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tv   [untitled]    April 13, 2013 7:44pm-8:14pm PDT

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>> this lodge is home to some of the best fly casting pools in the world. these shallow concrete pools don't have fish. this is just a place where people come to practice their fly casting technique. ith was built in the 1930's and ever since, people have been coming here to get back to nature. every year, the world championship of fly casting is
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held in san francisco and visitors from all over the globe travel to be here. >> we are here with phil, general manage of san francisco rec and parks department at the anglers lodge. what do you think about this? >> it is spectacular, travis from oregon, taught me a snake roll and a space cast. >> there are people from all over the world come to san francisco and say this is the place to be. >> yeah. it's amazing, we have teams from all over the world here today and they are thrilled. >> i flew from ireland to be here. and been practicing since for the competition. all the best casters in the world come here. my fellow countryman came in first place and james is on the current team and he is the head man. >> it's unique.
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will not see anything like it where you go to compete in the world. competitions in ireland, scotland, norway, japan, russia each year, the facilities here in the park are second to none. there is no complex in the world that can touch it. >> i'm here with bob, and he has kindly agreed to tell me everything i need to know about casting. i'm going to suit up and next, we're in the water. >> what any gentleman should do. golden gate angling has free lessons the second saturday of every month. we have equipment show up on the 9:30 on the second saturday of every month and we'll teach them to fly cast. >> ok. we are in the water. >> let me acquaint you with the
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fly rod. >> nice to meet you. >> this is the lower grip and the upper grip. this is a reel and a fly line. we are going to use the flex of this rod to fling away. exactly as you moved your hands. >> that's it? >> that's it. >> i'm a natural. >> push both arms forward and snap the lower hand into your tummy. push forward. >> i did gave it a try and had great time but i might need some more practice. i met someone else with real fly casting skills. her name is donna and she is an international fly casting champion. >> i have competed in the casting ponds in golden gate park in san francisco. i have been to japan and norway for fly casting competition. i spend my weekends here at the club and at the casting pond.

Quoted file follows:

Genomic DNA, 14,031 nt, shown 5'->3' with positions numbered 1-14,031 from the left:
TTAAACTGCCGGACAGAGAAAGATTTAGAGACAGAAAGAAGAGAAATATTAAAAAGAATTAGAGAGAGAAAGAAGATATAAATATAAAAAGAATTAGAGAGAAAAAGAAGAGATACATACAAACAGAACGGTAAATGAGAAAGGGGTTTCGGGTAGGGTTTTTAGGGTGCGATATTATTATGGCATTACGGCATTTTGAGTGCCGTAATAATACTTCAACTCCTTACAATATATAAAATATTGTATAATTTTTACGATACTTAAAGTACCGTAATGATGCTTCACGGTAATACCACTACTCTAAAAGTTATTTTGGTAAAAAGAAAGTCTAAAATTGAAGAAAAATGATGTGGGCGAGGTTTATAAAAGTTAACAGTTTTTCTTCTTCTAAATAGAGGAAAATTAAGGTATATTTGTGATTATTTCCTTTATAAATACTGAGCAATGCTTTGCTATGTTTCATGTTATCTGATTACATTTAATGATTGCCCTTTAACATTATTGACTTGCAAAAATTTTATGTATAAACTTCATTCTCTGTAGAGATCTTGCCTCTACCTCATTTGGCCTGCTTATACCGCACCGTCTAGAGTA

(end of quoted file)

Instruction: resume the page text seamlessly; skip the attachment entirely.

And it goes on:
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it's a great place to learn and have fun. on a season day like this, it was the perfect spot to be. i find fly casting very relaxing and also at the same time very challenging sport. takes me out into the nature. almost like drawing art in the air. and then i can make these beautiful loops out there. >> even though people from across the globe come here to compete, it's still a place where locals in the know relax and enjoy some rely unique scenery. until next time, get out and play!
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. >> okay, i'd like to introduce lieutenant dwight waldo, retired from the san francisco police department, he will be our next key note speakers so please listen to mr. dwight waldo >> thank you, drew, i'm very pleased to be here and i'm pleased to see so many people attending. my program today will basically be on training and expertise, being able to go out, understand the gravanis culture and then take it to
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court and get a successful prosecution. just a little background, i'm not going to read it all. i pretty much go by sergeant because i was only a lieutenant the last 3 months and i found out if you google me under lieutenant you find something. i stick with sergeant because i have about 14 years on google for that. i spent about 28 years as a police officer for the city of san bernardino, california, about 80 miles outside los angeles. among other things i'm recognized as an expert on graffiti in california superior court. without reading all this i want to let you know that i am well rounded, i was supervisor of the unit to be supervisor of a multi agency dealing with it to being executive director for the entire state, california graffiti association of california. so i have a fair amount of background. i first became involved in